Olly Alexander reacts to complaints about his New Year’s Eve performance: ‘I can only assume this is because I’m gay’

Small group of viewers took issue with the singer’s performance on the BBC to celebrate the new year

Roisin O'Connor
Wednesday 26 January 2022 12:49
It's a Sin trailer

Olly Alexander has said he believes the complaints over his New Year’s Eve performance were down to people being uncomfortable with “a gay man being himself onstage”.

The pop singer’s appearance on the BBC to ring in 2022 received 179 complaints, with the small number of viewers protesting that Alexander’s performance with a group of dancers was “too sexual”.

The complaints prompted widespread derision, including from Alexander himself, who has since told Times Radio that he found the story “amazingly funny”.

“I've had this in the past where, you know, I'm not doing anything remotely sexual on stage, but because of something I'm wearing, people complain that it's not family friendly,” the It’s a Sin star said.

“And it's just so ridiculous, so, I mean, you have to laugh. But you know, I can only assume this is because I'm gay. Certain people might be a bit uncomfortable with just a gay man being himself on stage, but who knows?”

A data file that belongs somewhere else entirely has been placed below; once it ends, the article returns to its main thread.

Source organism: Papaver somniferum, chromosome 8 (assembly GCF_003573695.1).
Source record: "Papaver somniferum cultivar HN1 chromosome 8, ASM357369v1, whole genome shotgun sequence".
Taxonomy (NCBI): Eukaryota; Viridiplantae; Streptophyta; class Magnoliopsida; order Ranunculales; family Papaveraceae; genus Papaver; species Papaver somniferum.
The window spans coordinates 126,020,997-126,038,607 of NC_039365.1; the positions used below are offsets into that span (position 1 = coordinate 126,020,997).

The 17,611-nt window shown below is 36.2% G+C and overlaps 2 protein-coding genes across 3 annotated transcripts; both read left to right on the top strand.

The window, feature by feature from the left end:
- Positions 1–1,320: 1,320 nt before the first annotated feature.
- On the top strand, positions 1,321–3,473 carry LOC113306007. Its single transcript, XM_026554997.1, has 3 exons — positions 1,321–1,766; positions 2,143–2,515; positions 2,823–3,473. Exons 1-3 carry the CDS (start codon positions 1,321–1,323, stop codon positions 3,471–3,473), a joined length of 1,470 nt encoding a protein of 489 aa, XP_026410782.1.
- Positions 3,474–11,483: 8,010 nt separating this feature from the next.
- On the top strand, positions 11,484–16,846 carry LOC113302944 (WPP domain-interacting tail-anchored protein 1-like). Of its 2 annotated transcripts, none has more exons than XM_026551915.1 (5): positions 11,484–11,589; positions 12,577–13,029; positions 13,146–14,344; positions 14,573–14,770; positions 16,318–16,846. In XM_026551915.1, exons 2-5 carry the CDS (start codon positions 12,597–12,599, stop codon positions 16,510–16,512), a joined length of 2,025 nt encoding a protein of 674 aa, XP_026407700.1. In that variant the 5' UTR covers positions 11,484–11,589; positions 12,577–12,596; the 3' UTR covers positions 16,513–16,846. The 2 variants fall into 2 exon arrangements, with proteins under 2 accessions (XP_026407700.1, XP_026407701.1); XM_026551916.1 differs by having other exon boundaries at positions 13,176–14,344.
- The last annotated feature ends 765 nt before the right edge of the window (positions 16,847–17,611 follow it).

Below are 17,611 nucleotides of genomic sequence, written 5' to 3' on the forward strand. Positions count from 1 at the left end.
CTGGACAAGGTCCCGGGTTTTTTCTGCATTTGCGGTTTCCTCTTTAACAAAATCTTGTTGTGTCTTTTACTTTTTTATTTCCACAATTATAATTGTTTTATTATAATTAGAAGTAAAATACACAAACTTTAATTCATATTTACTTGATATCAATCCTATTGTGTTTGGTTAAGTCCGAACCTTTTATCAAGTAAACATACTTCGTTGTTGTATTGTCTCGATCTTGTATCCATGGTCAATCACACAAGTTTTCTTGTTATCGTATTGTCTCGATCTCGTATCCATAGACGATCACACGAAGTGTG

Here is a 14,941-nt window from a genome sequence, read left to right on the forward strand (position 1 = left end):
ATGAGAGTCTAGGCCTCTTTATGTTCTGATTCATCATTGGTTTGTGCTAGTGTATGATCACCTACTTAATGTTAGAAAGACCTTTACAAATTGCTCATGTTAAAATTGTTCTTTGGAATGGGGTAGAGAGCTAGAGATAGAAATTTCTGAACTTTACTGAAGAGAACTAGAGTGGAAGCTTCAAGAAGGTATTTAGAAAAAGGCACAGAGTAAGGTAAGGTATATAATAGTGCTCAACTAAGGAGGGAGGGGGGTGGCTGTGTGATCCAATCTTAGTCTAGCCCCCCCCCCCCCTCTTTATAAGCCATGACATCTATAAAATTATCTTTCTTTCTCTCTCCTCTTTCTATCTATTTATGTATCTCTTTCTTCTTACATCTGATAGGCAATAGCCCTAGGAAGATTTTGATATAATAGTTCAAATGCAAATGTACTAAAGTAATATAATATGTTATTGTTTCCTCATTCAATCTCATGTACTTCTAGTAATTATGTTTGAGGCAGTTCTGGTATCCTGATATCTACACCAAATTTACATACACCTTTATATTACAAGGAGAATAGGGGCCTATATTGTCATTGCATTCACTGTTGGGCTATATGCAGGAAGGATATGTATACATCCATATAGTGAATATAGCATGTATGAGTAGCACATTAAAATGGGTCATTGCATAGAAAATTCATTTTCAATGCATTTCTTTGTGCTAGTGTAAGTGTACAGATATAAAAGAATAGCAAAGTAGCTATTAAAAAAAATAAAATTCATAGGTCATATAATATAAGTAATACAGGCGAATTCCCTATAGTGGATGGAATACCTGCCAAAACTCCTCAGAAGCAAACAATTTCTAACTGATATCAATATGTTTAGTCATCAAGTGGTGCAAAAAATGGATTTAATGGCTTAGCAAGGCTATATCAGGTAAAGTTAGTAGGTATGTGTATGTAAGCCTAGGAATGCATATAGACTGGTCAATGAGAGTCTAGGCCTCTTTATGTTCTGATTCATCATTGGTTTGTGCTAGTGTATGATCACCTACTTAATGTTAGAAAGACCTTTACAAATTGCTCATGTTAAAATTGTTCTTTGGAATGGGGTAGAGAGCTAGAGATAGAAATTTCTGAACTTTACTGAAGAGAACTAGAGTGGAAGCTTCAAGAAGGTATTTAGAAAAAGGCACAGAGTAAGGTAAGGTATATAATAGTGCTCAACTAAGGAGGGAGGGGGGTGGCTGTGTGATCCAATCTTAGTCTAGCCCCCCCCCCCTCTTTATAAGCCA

In the interview, Alexander also spoke about the homophobic bullying that took place at his school, suggesting no one – including teachers – were equipped to deal with those issues.

At the time, Section 28 had been renounced, meaning local authorities were banned from “promoting” homosexuality on school curriculums, including sex education.

“[Homophobic bullying] was just really rife in my school, it was just really common to be picked on, being called gay or a poof,” he said.

“And I had long hair and wore crazy clothes and liked to wear make-up to school sometimes, I was definitely a target.”

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Olly Alexander in artwork for the new Years & Years album

Alexander recently released his first Years & Years album as a solo artist, Night Call, following the departure of his former bandmates Mikey Goldsworthy and Emre Türkmen.

Read The Independent’s review here.

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